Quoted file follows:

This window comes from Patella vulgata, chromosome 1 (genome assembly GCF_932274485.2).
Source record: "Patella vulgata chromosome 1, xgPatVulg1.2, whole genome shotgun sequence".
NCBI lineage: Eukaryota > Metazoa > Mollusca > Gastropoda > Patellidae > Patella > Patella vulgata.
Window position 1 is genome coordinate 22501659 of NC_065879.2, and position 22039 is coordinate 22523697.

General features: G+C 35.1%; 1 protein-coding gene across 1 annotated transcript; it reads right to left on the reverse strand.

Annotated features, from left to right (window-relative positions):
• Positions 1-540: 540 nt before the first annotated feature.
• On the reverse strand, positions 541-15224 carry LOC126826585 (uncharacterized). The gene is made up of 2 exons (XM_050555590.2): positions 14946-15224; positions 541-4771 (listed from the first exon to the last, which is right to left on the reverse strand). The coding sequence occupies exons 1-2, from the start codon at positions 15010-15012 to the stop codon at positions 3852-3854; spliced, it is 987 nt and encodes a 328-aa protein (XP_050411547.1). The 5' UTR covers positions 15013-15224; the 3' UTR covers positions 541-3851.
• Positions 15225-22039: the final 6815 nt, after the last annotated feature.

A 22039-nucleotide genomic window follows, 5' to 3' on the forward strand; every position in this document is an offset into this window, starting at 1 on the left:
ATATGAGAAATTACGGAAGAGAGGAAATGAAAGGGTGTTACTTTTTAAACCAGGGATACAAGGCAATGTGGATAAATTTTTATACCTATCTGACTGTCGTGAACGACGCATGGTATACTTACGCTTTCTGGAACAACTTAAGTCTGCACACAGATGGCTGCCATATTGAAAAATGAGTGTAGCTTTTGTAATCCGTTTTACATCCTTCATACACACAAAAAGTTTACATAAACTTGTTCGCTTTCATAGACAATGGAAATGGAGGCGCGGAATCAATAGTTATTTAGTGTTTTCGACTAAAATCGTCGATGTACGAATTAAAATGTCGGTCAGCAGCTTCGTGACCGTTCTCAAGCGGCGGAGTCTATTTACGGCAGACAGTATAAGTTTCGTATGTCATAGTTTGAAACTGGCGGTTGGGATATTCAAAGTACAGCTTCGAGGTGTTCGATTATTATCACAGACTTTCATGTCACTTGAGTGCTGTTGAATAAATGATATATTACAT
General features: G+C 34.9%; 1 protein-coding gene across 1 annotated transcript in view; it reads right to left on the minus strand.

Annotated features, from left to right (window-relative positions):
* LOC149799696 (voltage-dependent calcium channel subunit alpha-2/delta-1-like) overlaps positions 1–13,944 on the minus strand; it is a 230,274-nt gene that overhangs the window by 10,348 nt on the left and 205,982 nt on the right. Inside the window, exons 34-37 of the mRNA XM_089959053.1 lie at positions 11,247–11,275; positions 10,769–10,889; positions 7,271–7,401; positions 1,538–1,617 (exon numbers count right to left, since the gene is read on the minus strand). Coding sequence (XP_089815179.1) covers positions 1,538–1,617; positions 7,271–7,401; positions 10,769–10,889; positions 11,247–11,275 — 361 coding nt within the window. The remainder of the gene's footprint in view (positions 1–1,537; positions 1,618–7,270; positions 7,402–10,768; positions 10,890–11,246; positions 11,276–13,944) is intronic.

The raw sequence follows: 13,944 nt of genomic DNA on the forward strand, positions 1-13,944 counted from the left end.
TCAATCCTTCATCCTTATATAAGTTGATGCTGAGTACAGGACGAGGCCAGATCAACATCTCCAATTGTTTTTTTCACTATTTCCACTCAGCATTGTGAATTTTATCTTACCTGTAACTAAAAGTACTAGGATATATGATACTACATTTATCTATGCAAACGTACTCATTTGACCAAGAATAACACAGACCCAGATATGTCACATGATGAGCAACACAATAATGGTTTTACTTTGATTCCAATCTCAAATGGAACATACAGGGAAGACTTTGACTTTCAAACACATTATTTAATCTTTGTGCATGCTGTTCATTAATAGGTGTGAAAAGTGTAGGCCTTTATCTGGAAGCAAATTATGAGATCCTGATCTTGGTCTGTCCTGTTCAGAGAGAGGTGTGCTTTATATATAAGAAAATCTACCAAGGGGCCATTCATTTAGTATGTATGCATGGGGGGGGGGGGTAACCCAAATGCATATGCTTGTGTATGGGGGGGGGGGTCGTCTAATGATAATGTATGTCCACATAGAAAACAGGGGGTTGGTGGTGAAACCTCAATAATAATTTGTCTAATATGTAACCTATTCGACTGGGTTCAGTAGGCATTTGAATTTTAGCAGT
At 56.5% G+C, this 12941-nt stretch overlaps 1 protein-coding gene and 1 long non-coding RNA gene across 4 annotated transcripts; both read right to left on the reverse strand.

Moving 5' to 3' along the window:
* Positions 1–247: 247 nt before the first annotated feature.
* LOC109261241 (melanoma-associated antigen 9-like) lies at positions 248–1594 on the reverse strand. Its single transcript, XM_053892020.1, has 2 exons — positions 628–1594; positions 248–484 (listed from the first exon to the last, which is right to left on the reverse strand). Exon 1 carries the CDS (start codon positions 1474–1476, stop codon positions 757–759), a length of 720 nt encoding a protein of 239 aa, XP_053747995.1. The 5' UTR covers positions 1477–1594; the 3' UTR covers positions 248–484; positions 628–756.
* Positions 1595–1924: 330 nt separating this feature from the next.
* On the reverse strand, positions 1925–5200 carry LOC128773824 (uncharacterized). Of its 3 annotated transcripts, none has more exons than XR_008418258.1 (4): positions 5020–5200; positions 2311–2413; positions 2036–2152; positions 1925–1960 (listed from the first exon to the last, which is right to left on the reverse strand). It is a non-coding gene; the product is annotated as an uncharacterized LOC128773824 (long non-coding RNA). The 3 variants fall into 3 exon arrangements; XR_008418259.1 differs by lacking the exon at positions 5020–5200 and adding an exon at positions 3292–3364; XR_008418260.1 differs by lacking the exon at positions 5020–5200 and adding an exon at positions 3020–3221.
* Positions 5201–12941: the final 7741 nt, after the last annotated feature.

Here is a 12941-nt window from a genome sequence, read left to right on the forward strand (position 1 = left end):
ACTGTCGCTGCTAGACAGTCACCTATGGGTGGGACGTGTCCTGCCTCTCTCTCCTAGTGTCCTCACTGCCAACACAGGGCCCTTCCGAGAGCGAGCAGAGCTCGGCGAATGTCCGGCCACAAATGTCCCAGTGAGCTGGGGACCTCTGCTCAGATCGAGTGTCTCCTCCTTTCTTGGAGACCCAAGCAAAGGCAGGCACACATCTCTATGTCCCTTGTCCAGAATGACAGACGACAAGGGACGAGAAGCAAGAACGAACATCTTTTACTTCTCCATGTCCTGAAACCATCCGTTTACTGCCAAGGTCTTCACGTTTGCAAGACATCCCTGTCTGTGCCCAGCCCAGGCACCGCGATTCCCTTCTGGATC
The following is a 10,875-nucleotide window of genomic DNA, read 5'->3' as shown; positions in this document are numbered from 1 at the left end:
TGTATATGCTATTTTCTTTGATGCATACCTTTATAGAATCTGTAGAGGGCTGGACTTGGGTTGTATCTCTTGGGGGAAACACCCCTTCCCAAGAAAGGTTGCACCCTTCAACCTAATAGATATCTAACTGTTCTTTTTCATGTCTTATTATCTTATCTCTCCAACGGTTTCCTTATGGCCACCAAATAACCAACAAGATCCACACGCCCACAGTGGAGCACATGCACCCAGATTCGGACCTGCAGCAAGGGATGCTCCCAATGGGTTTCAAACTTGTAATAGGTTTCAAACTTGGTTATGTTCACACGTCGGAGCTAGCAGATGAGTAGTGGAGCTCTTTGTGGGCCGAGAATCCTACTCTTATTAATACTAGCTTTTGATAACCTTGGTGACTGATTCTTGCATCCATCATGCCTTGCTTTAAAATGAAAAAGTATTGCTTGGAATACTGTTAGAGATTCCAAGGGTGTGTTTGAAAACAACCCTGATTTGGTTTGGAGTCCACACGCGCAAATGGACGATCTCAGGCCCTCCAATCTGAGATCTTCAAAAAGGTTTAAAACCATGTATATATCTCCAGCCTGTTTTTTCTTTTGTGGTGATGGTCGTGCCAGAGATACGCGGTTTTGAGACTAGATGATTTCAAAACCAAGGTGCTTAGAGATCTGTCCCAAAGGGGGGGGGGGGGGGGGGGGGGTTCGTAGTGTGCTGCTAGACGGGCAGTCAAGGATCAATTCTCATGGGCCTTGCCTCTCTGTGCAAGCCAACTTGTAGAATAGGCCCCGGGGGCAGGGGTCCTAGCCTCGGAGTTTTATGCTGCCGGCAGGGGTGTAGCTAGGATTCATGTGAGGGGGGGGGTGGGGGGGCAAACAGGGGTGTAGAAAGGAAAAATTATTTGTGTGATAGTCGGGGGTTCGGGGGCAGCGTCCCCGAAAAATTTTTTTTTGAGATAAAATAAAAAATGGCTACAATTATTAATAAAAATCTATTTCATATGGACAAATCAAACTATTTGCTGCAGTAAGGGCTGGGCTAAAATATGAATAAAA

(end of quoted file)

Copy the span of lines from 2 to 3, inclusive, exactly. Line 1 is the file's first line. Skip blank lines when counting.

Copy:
Source record: "Patella vulgata chromosome 1, xgPatVulg1.2, whole genome shotgun sequence".
NCBI lineage: Eukaryota > Metazoa > Mollusca > Gastropoda > Patellidae > Patella > Patella vulgata.